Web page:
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Vol. 75/No. 8      February 28, 2011

Familiar faces on Egyptian streets

Workers in the United States can recognize in the faces of the workers on strike, university students, peasants, and other Egyptians on the streets today something familiar: a struggle for dignity, for the right to organize and to speak out, for a decent standard of living.

Like many struggles that erupt in working-class communities in the United States, the explosions shaking North Africa and the Middle East were touched off by police abuse—a slap in the face of an unemployed peddler in Tunisia by a cop filled with contempt for the working class. It was one blow too many for workers and youth in that country, where, like here, millions are trapped in joblessness, wages too low to make ends meet, and capitalist rulers who turn a deaf ear to demands for relief.

In forcing the ouster of presidents Zine El Abidine Ben Ali and Hosni Mubarak, working people of Tunisia and Egypt discovered their own strength. These tyrants remained in power for decades with the help of the military and capitalist opposition parties intent on maintaining stability to maximize their profits. Workers everywhere can draw a lesson from that experience—reliance on capitalist parties does not advance our class interests.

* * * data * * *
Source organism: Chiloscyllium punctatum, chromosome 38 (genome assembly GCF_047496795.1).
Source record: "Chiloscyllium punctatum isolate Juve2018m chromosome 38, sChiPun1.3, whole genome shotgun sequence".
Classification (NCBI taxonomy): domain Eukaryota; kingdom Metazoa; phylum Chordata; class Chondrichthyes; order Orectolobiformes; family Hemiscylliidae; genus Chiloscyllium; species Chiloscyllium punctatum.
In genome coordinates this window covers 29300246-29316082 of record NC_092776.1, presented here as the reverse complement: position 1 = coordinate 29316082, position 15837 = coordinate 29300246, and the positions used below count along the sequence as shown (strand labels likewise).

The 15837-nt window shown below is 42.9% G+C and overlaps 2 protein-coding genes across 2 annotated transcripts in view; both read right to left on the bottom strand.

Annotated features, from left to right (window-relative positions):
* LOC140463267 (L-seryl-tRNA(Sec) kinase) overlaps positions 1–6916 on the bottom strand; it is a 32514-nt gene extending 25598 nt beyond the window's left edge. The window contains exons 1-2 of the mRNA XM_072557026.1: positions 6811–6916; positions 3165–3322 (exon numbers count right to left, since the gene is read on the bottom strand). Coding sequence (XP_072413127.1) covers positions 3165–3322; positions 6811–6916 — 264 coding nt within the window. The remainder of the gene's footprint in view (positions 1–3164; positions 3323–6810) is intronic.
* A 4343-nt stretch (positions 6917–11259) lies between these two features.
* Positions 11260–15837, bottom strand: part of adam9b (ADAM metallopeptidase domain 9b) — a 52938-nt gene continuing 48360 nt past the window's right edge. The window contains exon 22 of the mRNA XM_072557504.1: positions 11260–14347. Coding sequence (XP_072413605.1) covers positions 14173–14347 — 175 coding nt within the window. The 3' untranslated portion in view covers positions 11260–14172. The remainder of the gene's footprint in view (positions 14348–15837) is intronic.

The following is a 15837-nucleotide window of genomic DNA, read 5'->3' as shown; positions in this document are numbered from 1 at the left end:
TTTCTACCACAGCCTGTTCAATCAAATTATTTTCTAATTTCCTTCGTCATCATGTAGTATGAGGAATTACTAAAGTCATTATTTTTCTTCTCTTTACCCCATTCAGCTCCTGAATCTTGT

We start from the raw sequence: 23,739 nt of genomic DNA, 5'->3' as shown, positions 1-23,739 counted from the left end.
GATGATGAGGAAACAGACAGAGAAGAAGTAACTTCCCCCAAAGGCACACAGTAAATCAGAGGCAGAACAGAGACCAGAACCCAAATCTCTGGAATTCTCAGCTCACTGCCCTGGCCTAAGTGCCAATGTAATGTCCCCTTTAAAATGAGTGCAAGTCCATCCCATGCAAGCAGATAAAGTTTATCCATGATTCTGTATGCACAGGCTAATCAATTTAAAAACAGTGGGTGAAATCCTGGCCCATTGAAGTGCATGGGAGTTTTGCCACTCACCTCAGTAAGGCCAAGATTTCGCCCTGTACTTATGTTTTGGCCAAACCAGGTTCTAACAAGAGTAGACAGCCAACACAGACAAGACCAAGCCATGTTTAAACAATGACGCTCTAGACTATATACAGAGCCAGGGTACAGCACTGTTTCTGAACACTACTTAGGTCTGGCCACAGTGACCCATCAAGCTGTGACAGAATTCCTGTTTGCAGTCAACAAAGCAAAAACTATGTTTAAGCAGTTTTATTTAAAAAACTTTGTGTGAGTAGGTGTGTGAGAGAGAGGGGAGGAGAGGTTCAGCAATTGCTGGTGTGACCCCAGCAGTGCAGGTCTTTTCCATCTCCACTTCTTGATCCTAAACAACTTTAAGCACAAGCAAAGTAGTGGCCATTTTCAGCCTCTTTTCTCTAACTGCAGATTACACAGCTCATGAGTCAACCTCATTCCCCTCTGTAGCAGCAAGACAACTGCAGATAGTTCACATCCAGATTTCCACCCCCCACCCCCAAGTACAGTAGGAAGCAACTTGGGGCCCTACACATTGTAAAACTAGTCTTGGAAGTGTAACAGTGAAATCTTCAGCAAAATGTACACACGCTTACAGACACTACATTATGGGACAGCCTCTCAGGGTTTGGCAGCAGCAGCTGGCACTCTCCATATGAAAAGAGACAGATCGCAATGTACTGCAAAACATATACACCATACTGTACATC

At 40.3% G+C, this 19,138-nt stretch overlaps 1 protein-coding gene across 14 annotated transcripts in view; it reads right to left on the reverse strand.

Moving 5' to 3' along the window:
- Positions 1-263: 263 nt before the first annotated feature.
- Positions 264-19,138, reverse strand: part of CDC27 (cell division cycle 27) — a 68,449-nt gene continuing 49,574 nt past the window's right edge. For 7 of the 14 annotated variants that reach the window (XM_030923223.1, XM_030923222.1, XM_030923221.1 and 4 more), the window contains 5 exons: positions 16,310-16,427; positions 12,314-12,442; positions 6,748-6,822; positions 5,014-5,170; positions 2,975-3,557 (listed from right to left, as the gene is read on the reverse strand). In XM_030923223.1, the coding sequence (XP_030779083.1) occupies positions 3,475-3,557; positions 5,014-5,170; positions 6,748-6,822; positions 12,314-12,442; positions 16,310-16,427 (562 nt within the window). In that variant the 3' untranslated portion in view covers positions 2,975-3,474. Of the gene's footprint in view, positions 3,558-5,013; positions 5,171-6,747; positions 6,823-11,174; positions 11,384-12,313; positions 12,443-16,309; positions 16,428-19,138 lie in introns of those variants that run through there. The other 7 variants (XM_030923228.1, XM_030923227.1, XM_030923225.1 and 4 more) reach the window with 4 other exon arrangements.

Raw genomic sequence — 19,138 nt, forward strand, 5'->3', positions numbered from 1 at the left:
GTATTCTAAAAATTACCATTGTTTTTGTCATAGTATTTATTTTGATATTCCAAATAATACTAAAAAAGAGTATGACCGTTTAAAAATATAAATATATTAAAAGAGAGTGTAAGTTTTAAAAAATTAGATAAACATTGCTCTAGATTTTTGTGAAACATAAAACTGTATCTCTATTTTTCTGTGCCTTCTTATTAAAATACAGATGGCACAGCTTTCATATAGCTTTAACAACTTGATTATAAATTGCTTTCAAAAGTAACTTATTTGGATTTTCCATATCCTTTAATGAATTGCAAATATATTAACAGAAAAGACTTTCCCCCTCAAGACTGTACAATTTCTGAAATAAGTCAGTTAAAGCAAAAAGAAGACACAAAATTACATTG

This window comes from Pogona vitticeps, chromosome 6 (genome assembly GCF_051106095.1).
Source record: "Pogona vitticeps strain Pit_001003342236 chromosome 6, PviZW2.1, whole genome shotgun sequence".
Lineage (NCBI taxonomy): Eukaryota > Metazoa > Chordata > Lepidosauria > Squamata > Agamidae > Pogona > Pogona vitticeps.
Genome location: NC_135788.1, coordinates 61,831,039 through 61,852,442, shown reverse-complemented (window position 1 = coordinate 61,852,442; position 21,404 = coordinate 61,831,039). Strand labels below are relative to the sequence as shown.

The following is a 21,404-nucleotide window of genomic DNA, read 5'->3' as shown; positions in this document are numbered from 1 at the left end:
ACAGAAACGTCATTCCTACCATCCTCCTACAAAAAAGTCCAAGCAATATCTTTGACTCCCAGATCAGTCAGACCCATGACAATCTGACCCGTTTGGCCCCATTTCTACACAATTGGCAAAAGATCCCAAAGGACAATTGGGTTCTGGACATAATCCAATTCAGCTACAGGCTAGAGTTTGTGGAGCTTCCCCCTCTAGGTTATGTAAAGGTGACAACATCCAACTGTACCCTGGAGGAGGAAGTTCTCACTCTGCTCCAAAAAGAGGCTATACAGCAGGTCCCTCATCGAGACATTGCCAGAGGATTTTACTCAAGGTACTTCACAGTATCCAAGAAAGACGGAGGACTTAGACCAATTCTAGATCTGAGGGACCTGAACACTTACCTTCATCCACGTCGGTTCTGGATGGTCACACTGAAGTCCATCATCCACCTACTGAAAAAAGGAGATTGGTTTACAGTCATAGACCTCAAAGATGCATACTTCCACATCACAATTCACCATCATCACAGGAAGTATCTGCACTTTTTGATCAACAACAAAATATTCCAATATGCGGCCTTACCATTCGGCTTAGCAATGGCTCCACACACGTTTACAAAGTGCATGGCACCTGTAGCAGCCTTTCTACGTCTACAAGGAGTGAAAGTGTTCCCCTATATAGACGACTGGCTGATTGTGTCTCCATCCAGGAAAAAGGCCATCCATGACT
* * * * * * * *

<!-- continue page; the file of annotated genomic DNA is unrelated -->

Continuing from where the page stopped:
What lies before the masses in Tunisia and Egypt now is the possibility of organizing a working-class alternative to the capitalist rulers oppressing them and exploiting their labor. This is a time for meetings in factories, neighborhoods, and farming villages to discuss the next steps forward. To hold the ground already taken working people need councils of the toiling population—to defend their communities from police and right-wing thugs, organize solidarity with the strikes that continue, fight for an end to the state of emergency, for freeing the many political prisoners, and organizing to reach out to fellow fighters around the world.

Acting along these lines leads to a break with all the options promoted by imperialism and capitalist forces under the guise of “reform.” It is the road to rebuilding unions that fight for the needs of their members and all working people. It is in this way that a revolutionary proletarian party, the indispensable weapon the toilers need, can be forged to lead the working masses in the fight to take political power. That is the road forward for workers around the globe.
Related articles:
Egypt: Workers strike for wage raises, rights
Military command seeks to end protests
Unionists in Tunisia: ‘Beast still breathing’
Montreal action backs protesters in Algeria
Question of leadership in North Africa revolt  
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